Another update from the world of academic StarCraft AI! Here is a video demonstration of the results from our paper:
"Fast Heuristic Search for RTS Game Combat Scenarios"
We use a new algorithm (ABCD - Alpha Beta Considering Durations) to plan all unit actions you see being performed. The search is allowed to run for 50ms per frame in order to simulate real-time performance. There is *NO* human input or hard-coded scripting being used. All actions are being decided intelligently in a similar manner to how chess AI systems work. The reason this problem has been so hard is two fold:
- Extremely high branching factor for search (ie: an exponential number of possible simultaneous actions)
- Limited resource budget (50ms per decision, vs. many seconds or even minutes given to a game like chess)
Unit HP bars are shown above the units, as well as larger versions in the top-right corner. The red units are controlled by search, while the blue units are controlled by the default "attack closest unit" behaviour which is default to the StarCraft built-in AI. Initial starting positions for units are generated randomly, but symmetrically to guarantee fairness.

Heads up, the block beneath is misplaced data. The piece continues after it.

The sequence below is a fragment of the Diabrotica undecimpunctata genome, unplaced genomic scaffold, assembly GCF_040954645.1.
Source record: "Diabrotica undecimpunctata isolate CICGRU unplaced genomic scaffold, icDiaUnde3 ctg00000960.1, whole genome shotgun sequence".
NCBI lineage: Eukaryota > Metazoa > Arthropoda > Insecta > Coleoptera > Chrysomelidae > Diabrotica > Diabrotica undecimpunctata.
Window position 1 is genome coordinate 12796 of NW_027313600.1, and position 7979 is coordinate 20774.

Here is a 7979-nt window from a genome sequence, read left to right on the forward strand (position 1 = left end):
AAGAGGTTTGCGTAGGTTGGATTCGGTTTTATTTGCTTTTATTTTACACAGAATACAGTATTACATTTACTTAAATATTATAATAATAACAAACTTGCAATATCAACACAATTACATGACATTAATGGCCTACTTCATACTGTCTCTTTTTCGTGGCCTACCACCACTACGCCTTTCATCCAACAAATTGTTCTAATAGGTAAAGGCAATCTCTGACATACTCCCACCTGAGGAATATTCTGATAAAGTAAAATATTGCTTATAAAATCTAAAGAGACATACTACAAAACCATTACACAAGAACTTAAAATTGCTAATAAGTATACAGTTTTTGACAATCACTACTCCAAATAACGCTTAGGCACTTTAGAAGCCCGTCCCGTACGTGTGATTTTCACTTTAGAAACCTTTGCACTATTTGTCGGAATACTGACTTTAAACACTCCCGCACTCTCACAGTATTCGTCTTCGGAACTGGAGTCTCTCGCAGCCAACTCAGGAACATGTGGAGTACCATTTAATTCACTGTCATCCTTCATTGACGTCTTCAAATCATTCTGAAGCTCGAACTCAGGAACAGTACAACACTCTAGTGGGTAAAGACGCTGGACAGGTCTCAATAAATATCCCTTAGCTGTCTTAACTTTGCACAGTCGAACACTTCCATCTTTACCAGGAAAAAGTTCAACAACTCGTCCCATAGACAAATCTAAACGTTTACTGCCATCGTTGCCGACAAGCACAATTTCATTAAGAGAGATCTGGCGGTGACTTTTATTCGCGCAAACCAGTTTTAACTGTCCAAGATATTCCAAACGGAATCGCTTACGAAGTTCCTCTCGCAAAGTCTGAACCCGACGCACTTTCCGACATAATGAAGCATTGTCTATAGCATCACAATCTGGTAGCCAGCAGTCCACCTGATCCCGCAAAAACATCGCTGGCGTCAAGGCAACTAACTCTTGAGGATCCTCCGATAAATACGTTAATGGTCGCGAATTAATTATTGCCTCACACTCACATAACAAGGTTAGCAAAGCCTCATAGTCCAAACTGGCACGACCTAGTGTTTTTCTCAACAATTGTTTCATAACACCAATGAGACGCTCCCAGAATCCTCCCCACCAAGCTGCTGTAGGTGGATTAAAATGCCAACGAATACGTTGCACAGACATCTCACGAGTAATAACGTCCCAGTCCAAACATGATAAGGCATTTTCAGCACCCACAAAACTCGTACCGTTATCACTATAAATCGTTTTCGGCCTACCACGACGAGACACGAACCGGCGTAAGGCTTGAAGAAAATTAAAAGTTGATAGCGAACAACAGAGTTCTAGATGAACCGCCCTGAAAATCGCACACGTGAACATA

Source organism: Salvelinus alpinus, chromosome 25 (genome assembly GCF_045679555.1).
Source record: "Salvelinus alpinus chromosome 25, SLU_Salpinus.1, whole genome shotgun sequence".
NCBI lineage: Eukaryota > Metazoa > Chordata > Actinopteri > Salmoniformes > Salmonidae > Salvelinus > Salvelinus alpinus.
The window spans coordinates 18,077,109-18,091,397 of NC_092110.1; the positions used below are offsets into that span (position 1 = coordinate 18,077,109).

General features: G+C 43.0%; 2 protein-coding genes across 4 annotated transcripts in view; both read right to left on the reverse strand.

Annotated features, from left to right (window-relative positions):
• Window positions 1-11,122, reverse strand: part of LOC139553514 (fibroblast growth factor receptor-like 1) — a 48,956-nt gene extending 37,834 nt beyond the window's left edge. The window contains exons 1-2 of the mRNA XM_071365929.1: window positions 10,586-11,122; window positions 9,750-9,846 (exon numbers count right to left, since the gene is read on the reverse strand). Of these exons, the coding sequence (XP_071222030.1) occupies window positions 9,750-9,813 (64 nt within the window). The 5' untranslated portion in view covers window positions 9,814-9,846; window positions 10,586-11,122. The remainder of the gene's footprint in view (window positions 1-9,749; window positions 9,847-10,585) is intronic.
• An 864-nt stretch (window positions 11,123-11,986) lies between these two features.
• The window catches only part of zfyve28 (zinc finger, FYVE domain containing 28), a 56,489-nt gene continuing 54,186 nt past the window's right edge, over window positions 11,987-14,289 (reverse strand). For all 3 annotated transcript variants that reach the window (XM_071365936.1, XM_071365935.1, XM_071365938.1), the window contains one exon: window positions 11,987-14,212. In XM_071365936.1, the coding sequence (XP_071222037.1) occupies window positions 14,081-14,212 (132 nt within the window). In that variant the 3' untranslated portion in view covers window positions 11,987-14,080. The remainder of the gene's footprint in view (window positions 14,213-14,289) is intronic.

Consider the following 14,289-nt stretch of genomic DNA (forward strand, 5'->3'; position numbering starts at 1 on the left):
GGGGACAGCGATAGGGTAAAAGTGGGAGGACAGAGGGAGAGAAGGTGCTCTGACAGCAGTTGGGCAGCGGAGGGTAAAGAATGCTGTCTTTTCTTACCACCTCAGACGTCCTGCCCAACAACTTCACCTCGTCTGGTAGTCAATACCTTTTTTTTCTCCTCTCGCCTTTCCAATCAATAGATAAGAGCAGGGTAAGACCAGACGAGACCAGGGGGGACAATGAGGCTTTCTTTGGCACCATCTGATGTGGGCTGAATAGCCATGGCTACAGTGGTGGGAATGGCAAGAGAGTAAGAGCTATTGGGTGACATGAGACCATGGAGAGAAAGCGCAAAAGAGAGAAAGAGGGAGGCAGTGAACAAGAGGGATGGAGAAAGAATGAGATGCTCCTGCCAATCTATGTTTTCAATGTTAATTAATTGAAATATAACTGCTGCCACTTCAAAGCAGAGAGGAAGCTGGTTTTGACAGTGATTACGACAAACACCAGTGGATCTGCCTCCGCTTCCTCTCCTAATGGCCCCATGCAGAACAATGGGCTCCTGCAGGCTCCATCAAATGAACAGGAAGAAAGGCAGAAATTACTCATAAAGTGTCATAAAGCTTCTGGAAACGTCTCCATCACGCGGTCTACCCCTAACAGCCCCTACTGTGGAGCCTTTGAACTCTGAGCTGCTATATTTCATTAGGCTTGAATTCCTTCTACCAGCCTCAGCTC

Shown is our combat simulation visualizer. Due to some issues with unknown unit behaviour in StarCraft, it is not yet possible to carry out perfect action execution in the game itself, so we showcase its performance first in simulation. Soon we'll be incorporating this into our AI bot "UAlbertaBot" which came 2nd place last year at the 2011 [AIIDE StarCraft AI Competition](http://www.starcraftaicompetition.com).
- Why is this new?
This is new because every other micro system so far (including those in BW, SC2, and the AI competition) has been performed using hard-coded human knowledge, or with incredibly long rule-based scripts. With this system, I can simply throw any units at it and it figures out the best moves on its own.
- Why does the script win sometimes?
In the examples I recorded, the blue player (script) does win sometimes. This is due to the nature of the randomly generated positions, as well as the visualization eating up some of our processing time. In our paper, our method beats the best scripts used from the 2011 StarCraft AI Competition over 80% of the time.